Boxwood The boxwood tree. The name belies the quality. The vast majority of lighter sides of chess sets are made from boxwood, whether luxury chess pieces or cheaper, lower-to-medium quality chess sets. The wood has to dry thoroughly (as long as 15 years is required for best drying), so the wood is fairly expensive and valued for chess piece production. Boxwood is often ebonized, or made black, to form a less expensive chess set that has the appearance of ebony. This is a common practice and not at all underhand (as long as they are declared as ‘ebonized’ of course) - indeed some even prefer the aged effect of ebonized, as parts of the wood gets a little lighter. The result is a boxwood chess set for both sides with one of the sides blackened, or ebonized.

Some Examples - click to see the full product…

sheesham example
Sheesham/Boxwood
rosewood example
Rosewood
bud rosewood example
Bud Rosewood
ebony example
Ebony
redwood example
Redwood (Board Too)

Conclusion
The best woods are Ebony, Bud Rosewood, and Redwood. Next in the preferred order is sheesham and boxwood, although boxwood is used in light side luxury chess manufacture too. Cheaper wooden chess sets are made from reconstituted woods. Many chess products imported from China have this lower quality of wood, the type of chess sets generally available in large stores and low quality web sites. For good, enduring chess sets, look for pieces and boards made from sheesham wood or better.





July 12, 2006

One Page Online Chess Stores - Not such a bad idea

Filed under: Chess Retailing — Baron Turner @ 8:16 pm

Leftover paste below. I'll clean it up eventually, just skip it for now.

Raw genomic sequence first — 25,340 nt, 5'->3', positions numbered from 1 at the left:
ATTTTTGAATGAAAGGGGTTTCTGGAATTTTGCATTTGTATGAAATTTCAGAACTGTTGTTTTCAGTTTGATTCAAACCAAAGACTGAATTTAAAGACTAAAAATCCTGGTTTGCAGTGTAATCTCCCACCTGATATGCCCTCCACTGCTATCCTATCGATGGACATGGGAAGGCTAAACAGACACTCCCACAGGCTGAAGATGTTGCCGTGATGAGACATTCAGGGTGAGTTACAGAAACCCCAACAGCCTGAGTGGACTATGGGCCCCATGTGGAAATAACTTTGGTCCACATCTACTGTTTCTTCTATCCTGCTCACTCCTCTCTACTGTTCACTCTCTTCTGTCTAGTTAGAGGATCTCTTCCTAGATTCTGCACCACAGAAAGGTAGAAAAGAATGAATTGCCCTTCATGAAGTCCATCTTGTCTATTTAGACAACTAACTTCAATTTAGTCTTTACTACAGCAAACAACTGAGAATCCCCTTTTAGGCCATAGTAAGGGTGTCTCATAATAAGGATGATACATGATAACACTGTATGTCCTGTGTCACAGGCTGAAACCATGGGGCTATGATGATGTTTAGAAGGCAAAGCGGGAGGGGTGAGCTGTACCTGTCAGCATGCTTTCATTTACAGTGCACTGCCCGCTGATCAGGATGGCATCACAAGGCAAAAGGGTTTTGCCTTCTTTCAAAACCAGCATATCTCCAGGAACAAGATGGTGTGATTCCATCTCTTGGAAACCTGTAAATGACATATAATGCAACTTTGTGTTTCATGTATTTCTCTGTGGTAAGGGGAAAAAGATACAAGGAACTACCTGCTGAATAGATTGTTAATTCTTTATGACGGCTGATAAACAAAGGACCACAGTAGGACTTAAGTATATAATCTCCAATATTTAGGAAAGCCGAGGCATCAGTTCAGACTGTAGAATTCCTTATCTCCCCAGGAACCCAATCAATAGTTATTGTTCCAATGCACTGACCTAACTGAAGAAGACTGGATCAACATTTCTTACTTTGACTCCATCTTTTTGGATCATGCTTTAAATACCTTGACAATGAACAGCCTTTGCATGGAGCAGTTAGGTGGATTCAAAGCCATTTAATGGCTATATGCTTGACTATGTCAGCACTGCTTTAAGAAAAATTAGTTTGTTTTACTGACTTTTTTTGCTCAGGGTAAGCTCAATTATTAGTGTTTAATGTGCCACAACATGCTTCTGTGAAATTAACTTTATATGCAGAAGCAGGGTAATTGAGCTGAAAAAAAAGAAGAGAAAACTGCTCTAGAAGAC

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Have you noticed these one page chess stores such as the UK Chess Store ChessBaron? Well, not actually one-page. But through RSS feeds all the store’s products are displayed on one page, so where the feed occurs it’s just one page. You then visit the chess store through one of the many hyperlinks available in the feed. Many feed web sites now display stores like this across many industries (i.e. not just chess). Don’t know what I’m talking about? Wanna see some examples besides the one above?

Try the US chess store ChessBaron - their one-pager is displayed in many feeds, and one example is here at the Improve Chess site. The UK ChessBaron is a little bigger because of the larger inventory the UK has. This UK chess store is probably the largest in the UK, probably Europe too - the range is very large. The pages for these chess store feeds take a while to load because thumbnails of their entire product catelog have to load, but the results are microcosm of the stores themselves in places other than the actual web address of the store. Cool huh?

 I’ve noticed that this concept has started to be exploited by companies selling other items too (well, let’s face it, chess aint gonna be first!), and where items can be added to the shopping cart too - something that would be a significant improvement to a simple RSS feed. Currently these one-page displays are just a glimpse of the site/store itself. You can’t buy from the store at the place the feed is shown, nor can you see contact details, where the store is, and what the returns policy (for example) is. You have to go to the original site for that. But the one-page chess store displays (such as the examples above) all the products retrieved from the store’s database, as a microcosm to get an idea of the quality of the goods. I wonder if the phenomenon will last? It’ll last as long as RSS lasts!





July 9, 2006

Chess Design: The Amazing Ultimate Knight

Filed under: Chess Design — Baron Turner @ 5:08 pm

napolean.jpg
Imagine you are a chess manufacturer. Constrained by the staunton genre, how do you come up with designs that are significantly different yet in the staunton camp? The designer of the Ultimate chess set (also known as the Napolean) came up with it - and many more designs besides - flair, art, maybe a touch of genius.